My partner is monitoring my computer or cell phone activity.
When your digital privacy is compromised, your behavior changes. Knowing your partner is reading your emails, you may choose not to send an email venting about a recent conflict. You might avoid texting a friend because your partner could become jealous. You may want to research domestic violence resources, or strategies on how to leave a relationship, but worry that your partner will find out and punish you. Surveillance is ultimately about control. Watching your electronic activity could be as simple as frequently asking to see your phone, claiming it's "normal" for partners to share their devices. It could be as complex as secretly installing a Keylogger: malicious software that records your keystrokes, revealing your passwords, emails, and anything else you type into your computer. Regardless of the severity, surveillance infringes privacy. Relationships should be built on mutual respect and trust, not suspicion.
Resisting surveillance depends on whether you have total control over your devices, whether you feel safe enough to alter those devices, and how willing you are to modify your software. We'll explore a number of defense strategies, ranging from avoidance to obstruction of surveillance. Read them and decide what's best for you. You don't have to take action right away—just being aware of surveillance gives you strength.
How do you know if your partner is monitoring you? It's really difficult to keep track of everything installed on your phone and computer. The following is a list of behaviors that could indicate surveillance. It's not an exhaustive list, so above all: trust your gut.
- Your partner frequently asks to see your computer or cell phone, or takes it.
- Your partner demands passwords to your computer or cell phone.
- Your partner wants login information for your email, banking, shopping, or social media accounts.
- Your partner is known to be "good with computers" and handles your computer tasks.
- Your partner gives you devices that they've set-up for you.
- Your partner spends a significant amount of time on their computer and is unusually secretive about it.
- Your partner makes vague references to activities or conversations they were not present for.
- Your partner gets unexpectedly angry towards a person you've recently communicated with.
- Your partner threatens to reveal embarrassing information about you.
Change Your Passwords
If you think your partner is reading your texts, watching your emails, looking at your photos, or using your cell phone, you can change your passwords to lock them out. Read our Protect Your Passwords defense strategy for more detailed information. Changing passwords depends on your safety levels. Don't change your passwords if there's a risk of your partner retaliating violently. You may not know whether your partner has your passwords—try changing one password and wait a few days to see if your partner reacts. If they don't react, try changing another password and repeat the process.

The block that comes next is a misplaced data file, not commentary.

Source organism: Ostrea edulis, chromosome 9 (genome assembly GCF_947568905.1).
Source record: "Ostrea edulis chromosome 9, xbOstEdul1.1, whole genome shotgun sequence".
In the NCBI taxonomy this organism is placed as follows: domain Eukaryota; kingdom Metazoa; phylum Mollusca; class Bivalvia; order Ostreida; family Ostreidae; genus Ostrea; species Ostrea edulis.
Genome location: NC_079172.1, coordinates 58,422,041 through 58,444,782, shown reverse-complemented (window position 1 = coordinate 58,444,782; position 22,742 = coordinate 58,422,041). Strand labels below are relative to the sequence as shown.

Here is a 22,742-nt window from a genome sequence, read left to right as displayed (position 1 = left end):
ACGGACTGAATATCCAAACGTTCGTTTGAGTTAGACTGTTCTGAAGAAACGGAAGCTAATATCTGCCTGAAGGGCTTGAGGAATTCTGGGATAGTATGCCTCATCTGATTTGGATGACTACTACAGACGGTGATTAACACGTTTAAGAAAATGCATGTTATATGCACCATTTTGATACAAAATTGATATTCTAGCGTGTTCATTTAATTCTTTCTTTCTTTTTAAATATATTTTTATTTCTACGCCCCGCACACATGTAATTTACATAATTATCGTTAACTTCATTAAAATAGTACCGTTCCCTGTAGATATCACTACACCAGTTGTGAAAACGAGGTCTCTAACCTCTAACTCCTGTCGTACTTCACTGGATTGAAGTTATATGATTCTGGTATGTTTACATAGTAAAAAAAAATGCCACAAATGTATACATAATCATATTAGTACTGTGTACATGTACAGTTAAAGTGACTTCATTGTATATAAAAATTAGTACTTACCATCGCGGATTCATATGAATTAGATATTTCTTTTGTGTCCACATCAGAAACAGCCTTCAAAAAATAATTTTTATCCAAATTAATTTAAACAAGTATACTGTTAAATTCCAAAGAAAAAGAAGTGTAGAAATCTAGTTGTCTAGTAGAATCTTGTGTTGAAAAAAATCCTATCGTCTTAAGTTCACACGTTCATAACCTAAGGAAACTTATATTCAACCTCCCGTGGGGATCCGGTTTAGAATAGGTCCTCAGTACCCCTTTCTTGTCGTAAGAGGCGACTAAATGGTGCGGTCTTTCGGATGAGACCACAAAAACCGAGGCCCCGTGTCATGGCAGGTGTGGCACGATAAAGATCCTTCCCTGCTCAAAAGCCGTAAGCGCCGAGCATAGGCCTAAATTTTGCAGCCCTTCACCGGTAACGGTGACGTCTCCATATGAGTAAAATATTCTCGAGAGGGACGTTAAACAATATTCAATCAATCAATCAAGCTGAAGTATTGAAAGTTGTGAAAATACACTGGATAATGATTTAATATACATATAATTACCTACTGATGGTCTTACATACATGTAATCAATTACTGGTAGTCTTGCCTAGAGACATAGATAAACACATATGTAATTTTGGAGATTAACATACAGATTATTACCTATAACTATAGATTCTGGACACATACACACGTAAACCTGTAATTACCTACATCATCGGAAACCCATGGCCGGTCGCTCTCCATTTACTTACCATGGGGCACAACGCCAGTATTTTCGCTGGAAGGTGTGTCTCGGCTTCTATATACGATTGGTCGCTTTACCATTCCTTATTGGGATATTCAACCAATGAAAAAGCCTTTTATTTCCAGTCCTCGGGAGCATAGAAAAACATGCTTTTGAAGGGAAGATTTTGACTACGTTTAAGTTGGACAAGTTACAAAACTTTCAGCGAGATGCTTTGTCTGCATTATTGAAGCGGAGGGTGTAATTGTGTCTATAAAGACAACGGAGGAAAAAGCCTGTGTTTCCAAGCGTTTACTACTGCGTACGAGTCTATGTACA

More and more people are using fingerprint passwords for their phones and laptops. While fingerprints are way easier than numeric or letter passwords, they're incredibly easy to hack. Your partner could simply swipe your finger while you're asleep or intoxicated, or physically force you to unlock a device. You should avoid fingerprint passwords if there's any chance that someone could use your fingerprint against your will.
If you're separated from your partner, change all of your important passwords just to be safe. One option is to use the use a Password Manager. A password manager generates and stores passwords for you, so you don't have to remember them. This makes it impossible for your partner to guess your password or hack into your account. You can also use the Two-Step Verification defense strategy. When you login to a website, you will need a number generated by your phone or received in a text. Even if your partner has your password, they would still need your cell phone to access your website.
Protect Your Computer Web Browsing
Web browsers store every website you visit in their "history". Your partner can check this history to see which websites you've visited and when. Web browsers also store "cookies", pieces of data used by websites to store login information, website settings, or advertising data. Cookies let you return to websites and still be logged in. Though it might be inconvenient, log out of your websites when you're done using them. That way, your partner can't use your account. Alternatively, you can customize your web browser to delete your activity for you. Our Private Web Browsing defense strategy explains in-depth how you protect your web browsing automatically or on a case-by-case basis.
Protect Your Cell Phone Apps
It's possible to download malicious apps that monitor other apps. Delete any apps that you have not personally downloaded. For the apps you do use, check the app permissions. Data such as location or photos can unknowingly reveal very personal information. Disable access to photos, cameras, location, microphones, and other apps unless they're absolutely necessary. For example, it makes sense for a photo app to have access to a camera. A calendar app that asks for location? Not as important. Lots of apps store your data in "the cloud", which means it's backed up somewhere. Read the My Partner has Unwanted Access to my Online Accounts threat scenario if you think your partner has access to your cloud.